I am very passionate about math and helping others master and feel confident about these critical skills. I often get asked, "why do I need to know this?" I used to go into an elaborate explanation about how it was good training for your mind and it helped develop critical thinking. But I don't do that any more (even though its true). Instead, I try to find something in their current life that relates to math ... the application of math, that they are already doing on a regular basis. If I can find interest, and determine how solid the foundation is ... I can craft a way to reinforce that foundation with true understanding so that a much stronger building can be built. The other day, an article was published that said the largest prime number so far (there are an infinite number) was identified. It had over 17 million digits. Just for fun, the students and I calculated how high a stack of paper would be required to write it down. It turned out to be larger than the Universe. Math can be fun ... not something to be avoided.
Education & Certification
Undergraduate Degree: New York University - Bachelors, Economics
Graduate Degree: New York University - Masters, Quantitative Analysis
Golf, theater, movies, computers, technology, math
Q & A
What is your teaching philosophy?
Craft a teaching method to the learning style and foundation of the student. Attempt to relate new information to existing knowledge wherever possible.
What might you do in a typical first session with a student?
Get to know the student and their background.
How can you help a student become an independent learner?
Assist in having the student truly understand the topics at hand. Once understood, future topics will be easier to add to their foundational base.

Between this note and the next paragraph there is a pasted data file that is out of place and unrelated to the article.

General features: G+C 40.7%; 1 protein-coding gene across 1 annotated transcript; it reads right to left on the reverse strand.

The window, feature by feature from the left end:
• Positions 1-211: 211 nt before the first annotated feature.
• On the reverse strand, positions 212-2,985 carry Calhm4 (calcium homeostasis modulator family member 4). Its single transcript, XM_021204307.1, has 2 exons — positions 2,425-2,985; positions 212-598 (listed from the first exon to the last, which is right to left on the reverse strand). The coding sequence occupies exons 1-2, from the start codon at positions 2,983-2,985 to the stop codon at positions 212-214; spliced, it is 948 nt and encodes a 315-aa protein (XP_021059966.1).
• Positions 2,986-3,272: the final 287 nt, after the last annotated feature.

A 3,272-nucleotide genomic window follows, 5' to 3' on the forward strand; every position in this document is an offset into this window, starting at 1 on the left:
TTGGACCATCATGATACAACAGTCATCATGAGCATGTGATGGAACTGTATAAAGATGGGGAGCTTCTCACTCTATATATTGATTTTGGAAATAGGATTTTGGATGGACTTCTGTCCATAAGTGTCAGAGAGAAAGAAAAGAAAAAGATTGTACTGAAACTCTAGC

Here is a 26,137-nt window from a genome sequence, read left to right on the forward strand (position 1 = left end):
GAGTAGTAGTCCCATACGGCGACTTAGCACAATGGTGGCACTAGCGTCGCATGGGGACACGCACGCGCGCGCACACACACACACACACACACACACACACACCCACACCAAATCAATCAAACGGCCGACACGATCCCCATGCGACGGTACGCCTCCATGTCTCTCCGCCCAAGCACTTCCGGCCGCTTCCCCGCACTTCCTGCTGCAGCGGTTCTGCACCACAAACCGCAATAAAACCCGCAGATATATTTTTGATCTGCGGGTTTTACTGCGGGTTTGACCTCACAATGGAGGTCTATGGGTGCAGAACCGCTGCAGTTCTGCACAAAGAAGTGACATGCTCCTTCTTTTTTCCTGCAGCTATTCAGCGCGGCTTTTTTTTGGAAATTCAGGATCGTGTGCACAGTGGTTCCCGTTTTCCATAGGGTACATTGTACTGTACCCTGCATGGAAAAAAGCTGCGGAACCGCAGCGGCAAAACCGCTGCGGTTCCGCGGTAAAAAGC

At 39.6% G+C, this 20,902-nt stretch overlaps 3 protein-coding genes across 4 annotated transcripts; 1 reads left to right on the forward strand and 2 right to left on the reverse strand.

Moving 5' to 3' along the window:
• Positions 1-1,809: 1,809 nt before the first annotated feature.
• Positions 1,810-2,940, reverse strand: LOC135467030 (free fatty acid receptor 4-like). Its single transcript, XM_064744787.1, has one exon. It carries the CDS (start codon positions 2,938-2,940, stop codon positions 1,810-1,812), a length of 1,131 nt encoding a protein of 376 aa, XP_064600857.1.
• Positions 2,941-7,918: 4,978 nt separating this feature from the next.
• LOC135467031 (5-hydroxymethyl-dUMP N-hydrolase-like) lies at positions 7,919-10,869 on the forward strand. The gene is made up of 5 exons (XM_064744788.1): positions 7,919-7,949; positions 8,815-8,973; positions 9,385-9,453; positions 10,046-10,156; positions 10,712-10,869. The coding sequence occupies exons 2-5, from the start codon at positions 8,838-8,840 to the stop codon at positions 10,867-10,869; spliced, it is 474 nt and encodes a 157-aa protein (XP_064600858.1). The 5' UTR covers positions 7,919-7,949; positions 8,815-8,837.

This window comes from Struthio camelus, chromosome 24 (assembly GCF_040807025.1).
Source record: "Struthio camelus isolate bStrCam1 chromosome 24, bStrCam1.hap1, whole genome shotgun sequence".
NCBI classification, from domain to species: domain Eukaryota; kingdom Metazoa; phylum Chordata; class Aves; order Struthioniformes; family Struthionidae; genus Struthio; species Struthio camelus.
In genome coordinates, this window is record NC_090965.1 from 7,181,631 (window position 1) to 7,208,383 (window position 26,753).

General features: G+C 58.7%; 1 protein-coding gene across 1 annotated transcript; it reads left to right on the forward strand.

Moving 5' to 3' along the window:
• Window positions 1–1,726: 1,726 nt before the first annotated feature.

How would you help a student stay motivated?
Show praise wherever they have achieved a correct result with understanding. Let them know when they have made an error, and guide them through to a correct understanding.
If a student has difficulty learning a skill or concept, what would you do?
Try a new approach until something clicks. It's often necessary to back up a step or two until the student has comfort with the material.
How do you help students who are struggling with reading comprehension?
Slow the process down and try to discuss and visualize what is being read.
What strategies have you found to be most successful when you start to work with a student?
Have some small talk around topics totally unrelated, where the student has some mastery or strong interest. Establish an environment of success.
How would you help a student get excited/engaged with a subject that they are struggling in?
Break it down into topics where the student has mastery. Show them how even the most complicated looking topics are made up of a number of simpler ones.
What techniques would you use to be sure that a student understands the material?
Have them explain what they are doing in their own voice. Try to get them away from the calculations and explain it to me as though I did not know anything. Teaching is a great way to learn.
How do you build a student's confidence in a subject?
Praise the correct approach, understanding, and results.
How do you evaluate a student's needs?
Through use of sample questions that relate to foundational topics. Trying to identify where there may be cracks in that foundation.
How do you adapt your tutoring to the student's needs?
All students love the feeling of success, which is ultimately the ability to understand and execute in a given topic. How they get to that moment varies by student. Looks for the "ah ha" moments, and use that to craft a style around the student.
What types of materials do you typically use during a tutoring session?
Depending on the age ... for your children, I try to use manipulatives such as blocks, dominoes, Legos, etc. Since they are familiar with these, it’s easier for them to be comfortable. For older students, videos of lessons can be an excellent source, plus they can be returned to for review.